Originally scheduled for release in September 2017, Icarus Falls dropped December 14, 2018. Totalling a projected 15-20,000 album-equivalent units sold, including digital sales and streaming, such poor sales were a dismal result.
Comparatively, Mind of Mine sold 157,000 album-equivalent units, 112,000 of which were pure album sales. The lack of marketing leading up to the album’s release has been referenced as a major factor for its poor performance. Tinashe, who has received similar criticism for her fledgling music career, totalled 10,000 album-equivalent units with Joyride in 2018.
Singles released in the lead-up to the album were iterations of Zayn’s early career. The opening line of ‘Let Me’, “Sweet baby, our sex has meaning”, revives the more callow moments of Mind of Mine. ‘Entertainer’, which was released after his breakup with Gigi Hadid, expounded the darker side of love: “You were my favourite entertainer I watch you, and laugh and fuck with you.” Casting a Gigi-lookalike read as particularly bitter. The couple rekindled their relationship soon after.
Icarus Has Been Overtaken
The promise of Zayn stumbling on his niche has always outweighed his peripatetic musical output, but his latest string of singles show a greater worry. The most perplexing single to date remains to be ‘Sour Diesel’. The combination of garish electric guitar and sultry vocals comes from Green Day producer, Rob Cavallo, and Channel Orange producer, James Ho. The two opposing viewpoints are stitched together like a Frankenstein flop.
If it’s an attempt to grab at the success Harry Styles and Niall Horan have achieved through their guitar-heavy, Jagger adjacent solo outputs, it’s a shoddy effort. “But there’s always ideas,” Zayn tells of his album process. “Every day I find another song that I’m swapping out with another one.” He has yet to learn that some songs should remain on the cutting room floor.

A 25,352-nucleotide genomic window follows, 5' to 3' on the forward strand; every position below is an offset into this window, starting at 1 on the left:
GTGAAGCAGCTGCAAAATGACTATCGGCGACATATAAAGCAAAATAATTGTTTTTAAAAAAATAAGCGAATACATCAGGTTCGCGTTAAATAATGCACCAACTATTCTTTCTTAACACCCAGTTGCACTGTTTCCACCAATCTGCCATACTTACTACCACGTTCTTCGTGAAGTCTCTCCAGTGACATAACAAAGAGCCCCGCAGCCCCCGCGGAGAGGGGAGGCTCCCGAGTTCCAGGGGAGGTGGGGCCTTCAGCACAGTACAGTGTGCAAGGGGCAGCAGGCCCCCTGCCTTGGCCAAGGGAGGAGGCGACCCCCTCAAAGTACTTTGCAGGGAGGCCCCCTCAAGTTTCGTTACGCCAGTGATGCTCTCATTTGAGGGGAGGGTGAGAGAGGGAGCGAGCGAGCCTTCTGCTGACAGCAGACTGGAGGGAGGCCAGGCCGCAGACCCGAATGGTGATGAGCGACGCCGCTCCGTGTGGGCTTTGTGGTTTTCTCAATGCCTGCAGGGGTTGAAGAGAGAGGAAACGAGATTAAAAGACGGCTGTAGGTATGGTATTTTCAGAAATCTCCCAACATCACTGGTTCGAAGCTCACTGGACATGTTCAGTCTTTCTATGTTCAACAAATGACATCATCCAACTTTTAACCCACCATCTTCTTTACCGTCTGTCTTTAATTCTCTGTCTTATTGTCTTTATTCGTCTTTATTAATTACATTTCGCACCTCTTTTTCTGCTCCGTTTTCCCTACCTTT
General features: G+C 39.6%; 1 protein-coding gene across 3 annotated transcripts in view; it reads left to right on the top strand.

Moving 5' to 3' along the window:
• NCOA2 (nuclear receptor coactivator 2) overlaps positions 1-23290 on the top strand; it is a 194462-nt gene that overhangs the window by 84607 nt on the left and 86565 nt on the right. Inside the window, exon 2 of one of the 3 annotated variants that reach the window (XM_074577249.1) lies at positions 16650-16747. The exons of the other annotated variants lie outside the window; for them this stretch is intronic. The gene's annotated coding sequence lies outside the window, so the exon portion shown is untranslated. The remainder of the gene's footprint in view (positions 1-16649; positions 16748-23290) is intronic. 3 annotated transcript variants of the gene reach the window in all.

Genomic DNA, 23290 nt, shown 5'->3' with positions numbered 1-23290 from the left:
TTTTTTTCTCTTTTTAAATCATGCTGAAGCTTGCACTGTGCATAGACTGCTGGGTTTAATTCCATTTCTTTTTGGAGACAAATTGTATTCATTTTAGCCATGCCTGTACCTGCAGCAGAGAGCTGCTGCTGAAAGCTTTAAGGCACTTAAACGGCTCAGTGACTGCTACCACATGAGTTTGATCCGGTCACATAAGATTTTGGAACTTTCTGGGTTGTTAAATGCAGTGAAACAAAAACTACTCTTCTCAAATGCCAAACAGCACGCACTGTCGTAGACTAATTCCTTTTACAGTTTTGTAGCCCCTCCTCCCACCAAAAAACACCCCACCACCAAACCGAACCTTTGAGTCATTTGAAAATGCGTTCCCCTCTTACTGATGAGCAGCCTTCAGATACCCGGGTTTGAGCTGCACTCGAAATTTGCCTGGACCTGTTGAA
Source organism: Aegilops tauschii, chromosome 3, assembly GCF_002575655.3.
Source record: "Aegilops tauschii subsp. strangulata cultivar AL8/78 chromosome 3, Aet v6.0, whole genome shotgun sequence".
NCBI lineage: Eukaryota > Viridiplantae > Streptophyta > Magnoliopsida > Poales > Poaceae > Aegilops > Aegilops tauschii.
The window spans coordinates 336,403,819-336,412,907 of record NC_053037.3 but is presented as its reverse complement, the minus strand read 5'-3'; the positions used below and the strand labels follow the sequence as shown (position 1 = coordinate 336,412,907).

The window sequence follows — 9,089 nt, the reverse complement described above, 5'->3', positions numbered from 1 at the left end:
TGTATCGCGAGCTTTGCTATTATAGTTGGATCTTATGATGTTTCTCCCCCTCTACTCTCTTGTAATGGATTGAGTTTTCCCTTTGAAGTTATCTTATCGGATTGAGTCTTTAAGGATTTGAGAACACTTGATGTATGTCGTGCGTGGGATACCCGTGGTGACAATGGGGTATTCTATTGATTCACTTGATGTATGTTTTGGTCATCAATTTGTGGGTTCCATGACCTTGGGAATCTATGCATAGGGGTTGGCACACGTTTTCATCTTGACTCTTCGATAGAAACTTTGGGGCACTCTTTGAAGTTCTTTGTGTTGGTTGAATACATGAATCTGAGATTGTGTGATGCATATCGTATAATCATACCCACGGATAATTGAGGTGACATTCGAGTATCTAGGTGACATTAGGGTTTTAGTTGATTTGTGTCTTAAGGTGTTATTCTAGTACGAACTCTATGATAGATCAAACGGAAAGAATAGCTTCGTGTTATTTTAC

Zayn’s career serves as an ominous facsimile of the tale of Icarus.
From refusing to promote his records and a predilection for dreary duets to cancelled shows and a failure to edit long-winded albums, Zayn’s pitfalls are glaringly obvious. In April 2018, his long-term manager Sarah Stennett terminated her relationship with Zayn stating he was “challenging to work with.”
The reluctant star has remained stagnant and, now in his third year as a solo artist, the intrigue and promise that propelled him forward have inevitably slowed. Falling from the peaks of fame to the troughs of the sophomore slump, Zayn’s career serves as an ominous facsimile of the tale of Icarus.
It’s a cautionary tale of limitations but limits are meant to be pushed, risks are meant to be taken, and Zayn can break through this ceiling of his own making if he just finds a way to leave Icarus behind.
Kish Lal is a writer and critic based in New York City. She tweets about raccoons and Cardi B at @kish_lal.